Ullrich also wanted to license Gary Glitter’s “Rock and Roll (Part 1 & 2),” but the audio team felt that it would be a bit ambitious to try to fit into the game. Cannon and Jojo bonded while messing around on different instruments and putting different songs in the sampler, until they eventually lifted riffs from “Peace Frog” by The Doors and “I’m Free” by Bootsy Collins. They used a Hammond B3 Organ to add what they thought were baseball-y sounds to the affair.
“We used a lot of [Tim Follin’s] sample library — there were some bits and pieces there that we sort of lifted — and then we made some samples of our own, Jojo says. “And then the guitar. Matt was doing the organ. It was a very collaborative affair. Once we had the momentum, and Richard [Kaye] was starting to get happier, it was really good. It was a really happy period for me.”
The turnaround on games in 1994 was rather short, and the development of Griffey lasted about a year, though Jojo remembers having to finish the music in a couple of months, even pulling an all night on New Year’s Eve to send the final track in the game over to the States.
“Tim [Follin] is erroneously credited with writing the music for Ken Griffey, and that is not the case. This is a tiny little homespun software outfit,” Jojo says. “If Tim was getting the credit, it might be because we were making use of his samples. Jeff might have done some coding.” Indeed, both Follin brothers still ended up in the credits for the game, and are often mentioned in the YouTube comments for the game’s soundtrack. But, Jojo notes, “There was nobody involved with the music outside of [me, Matt, and Brian] and Paul Tong, who did the conversion.”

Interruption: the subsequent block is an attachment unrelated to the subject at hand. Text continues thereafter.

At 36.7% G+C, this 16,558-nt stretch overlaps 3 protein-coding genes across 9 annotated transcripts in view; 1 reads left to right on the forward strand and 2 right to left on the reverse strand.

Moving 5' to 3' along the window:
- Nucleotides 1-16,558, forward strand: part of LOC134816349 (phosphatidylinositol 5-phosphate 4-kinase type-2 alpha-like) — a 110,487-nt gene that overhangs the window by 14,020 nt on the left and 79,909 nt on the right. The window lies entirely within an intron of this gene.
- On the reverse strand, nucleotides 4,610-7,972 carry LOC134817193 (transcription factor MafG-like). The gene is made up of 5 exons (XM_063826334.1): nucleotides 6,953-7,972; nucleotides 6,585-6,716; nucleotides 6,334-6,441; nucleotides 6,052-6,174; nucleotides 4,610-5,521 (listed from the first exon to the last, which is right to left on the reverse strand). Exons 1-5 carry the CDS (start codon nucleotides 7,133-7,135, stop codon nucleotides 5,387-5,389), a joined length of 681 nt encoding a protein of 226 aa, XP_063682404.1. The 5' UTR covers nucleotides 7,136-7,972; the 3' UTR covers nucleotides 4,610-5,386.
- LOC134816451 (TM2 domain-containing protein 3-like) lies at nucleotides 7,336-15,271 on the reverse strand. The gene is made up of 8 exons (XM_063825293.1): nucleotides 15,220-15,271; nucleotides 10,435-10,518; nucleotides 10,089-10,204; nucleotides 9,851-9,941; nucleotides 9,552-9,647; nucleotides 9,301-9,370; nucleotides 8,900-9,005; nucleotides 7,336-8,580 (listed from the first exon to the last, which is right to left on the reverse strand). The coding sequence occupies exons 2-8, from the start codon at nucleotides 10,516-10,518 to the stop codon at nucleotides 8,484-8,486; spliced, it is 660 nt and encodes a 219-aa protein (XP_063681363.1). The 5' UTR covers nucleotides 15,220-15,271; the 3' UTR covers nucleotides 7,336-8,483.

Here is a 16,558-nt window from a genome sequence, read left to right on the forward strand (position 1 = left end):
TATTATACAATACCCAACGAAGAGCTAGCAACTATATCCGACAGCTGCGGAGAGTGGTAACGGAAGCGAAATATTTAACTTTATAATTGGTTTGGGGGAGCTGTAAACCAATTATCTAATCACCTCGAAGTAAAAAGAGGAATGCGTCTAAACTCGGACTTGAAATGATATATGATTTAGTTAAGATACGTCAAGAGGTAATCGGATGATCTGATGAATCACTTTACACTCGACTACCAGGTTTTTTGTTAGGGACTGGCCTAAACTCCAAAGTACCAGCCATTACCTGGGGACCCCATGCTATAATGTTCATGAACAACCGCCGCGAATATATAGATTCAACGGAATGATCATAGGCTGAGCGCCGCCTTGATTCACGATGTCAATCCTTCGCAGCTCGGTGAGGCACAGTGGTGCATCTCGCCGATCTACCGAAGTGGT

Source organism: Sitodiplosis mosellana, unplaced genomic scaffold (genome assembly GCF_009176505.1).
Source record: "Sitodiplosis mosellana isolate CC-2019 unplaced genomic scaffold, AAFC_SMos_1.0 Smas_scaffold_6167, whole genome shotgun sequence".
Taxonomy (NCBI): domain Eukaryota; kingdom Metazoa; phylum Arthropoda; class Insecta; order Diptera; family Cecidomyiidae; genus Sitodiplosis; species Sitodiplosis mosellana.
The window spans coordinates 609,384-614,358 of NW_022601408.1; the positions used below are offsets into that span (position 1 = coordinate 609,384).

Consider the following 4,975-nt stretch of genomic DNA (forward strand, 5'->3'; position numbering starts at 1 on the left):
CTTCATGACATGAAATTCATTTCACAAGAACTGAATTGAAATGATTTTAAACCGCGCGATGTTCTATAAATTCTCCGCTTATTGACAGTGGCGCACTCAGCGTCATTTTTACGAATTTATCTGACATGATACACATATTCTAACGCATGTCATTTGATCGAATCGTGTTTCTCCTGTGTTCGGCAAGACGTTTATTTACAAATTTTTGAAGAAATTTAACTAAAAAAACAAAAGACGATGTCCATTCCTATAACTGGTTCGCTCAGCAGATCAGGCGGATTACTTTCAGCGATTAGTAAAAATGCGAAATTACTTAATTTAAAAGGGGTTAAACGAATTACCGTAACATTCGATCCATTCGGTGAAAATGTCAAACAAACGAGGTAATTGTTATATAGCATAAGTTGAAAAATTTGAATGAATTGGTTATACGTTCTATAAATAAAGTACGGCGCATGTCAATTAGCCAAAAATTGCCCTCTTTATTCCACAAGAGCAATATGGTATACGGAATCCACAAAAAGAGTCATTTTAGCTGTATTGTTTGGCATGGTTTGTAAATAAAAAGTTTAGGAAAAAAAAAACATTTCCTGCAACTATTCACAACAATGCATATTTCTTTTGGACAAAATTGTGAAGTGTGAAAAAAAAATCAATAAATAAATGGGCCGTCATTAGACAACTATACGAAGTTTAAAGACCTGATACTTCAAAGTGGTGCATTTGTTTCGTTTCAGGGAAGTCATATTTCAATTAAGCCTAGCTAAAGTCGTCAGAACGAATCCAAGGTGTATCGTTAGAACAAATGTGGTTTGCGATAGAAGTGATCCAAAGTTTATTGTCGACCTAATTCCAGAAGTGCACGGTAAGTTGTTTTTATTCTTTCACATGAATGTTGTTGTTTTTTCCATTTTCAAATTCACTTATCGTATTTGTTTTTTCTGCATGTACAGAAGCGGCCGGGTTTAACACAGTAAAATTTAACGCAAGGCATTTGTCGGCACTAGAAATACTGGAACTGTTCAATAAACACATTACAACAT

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A Bright Future
Ken Griffey Jr. was a massive hit, selling 1.2 million copies. Software Creations grew and was eventually acquired by Acclaim. Jojo worked on other games, most featuring his signature crunchy, distorted, guitar sound like Spiderman / Venom: Maximum Carnage and — his favorite — Foreman For Real. He even got to work on the cancelled PS1 Waterworld game.
Jojo is now Senior Sound Designer at Codemasters, doing on-track and licensed vehicle sound design for the Grid, F1, and DiRT Rally series. He recently had to rush out after lockdowns ended to different garages to record cars for the new games. I ask whether he preferred the limitations of scoring for cartridge where you have to worry about how many kilobytes your MIDI is or the “non-linear, enormous” demands of modern sound-design. “It’s funny you ask,” he says. “As much as I love it, this is harder because you have to get it right. Whereas, I love creating. I love fantasy games.”
Listening to the Ken Griffey Jr. soundtrack now, I can still recall those sweaty-palmed afternoons trying to beat my brother with a bubblegum-chewing meatheat named after some Software Creations employee or a literary hero. The clamoring of the drums, the momentum of the organ, the sample of a man yelling “Play Ball!” at me. I realized that I never even got to hear the end credits song because I never played single-player, and therefore never got to see the game’s “ending.” It’s funny to think that this jangly, solo-driven, MIDI masterpiece was written by a sleepless 20-year-old jamming out, creating in his mind the mood of a sport that he was barely familiar with.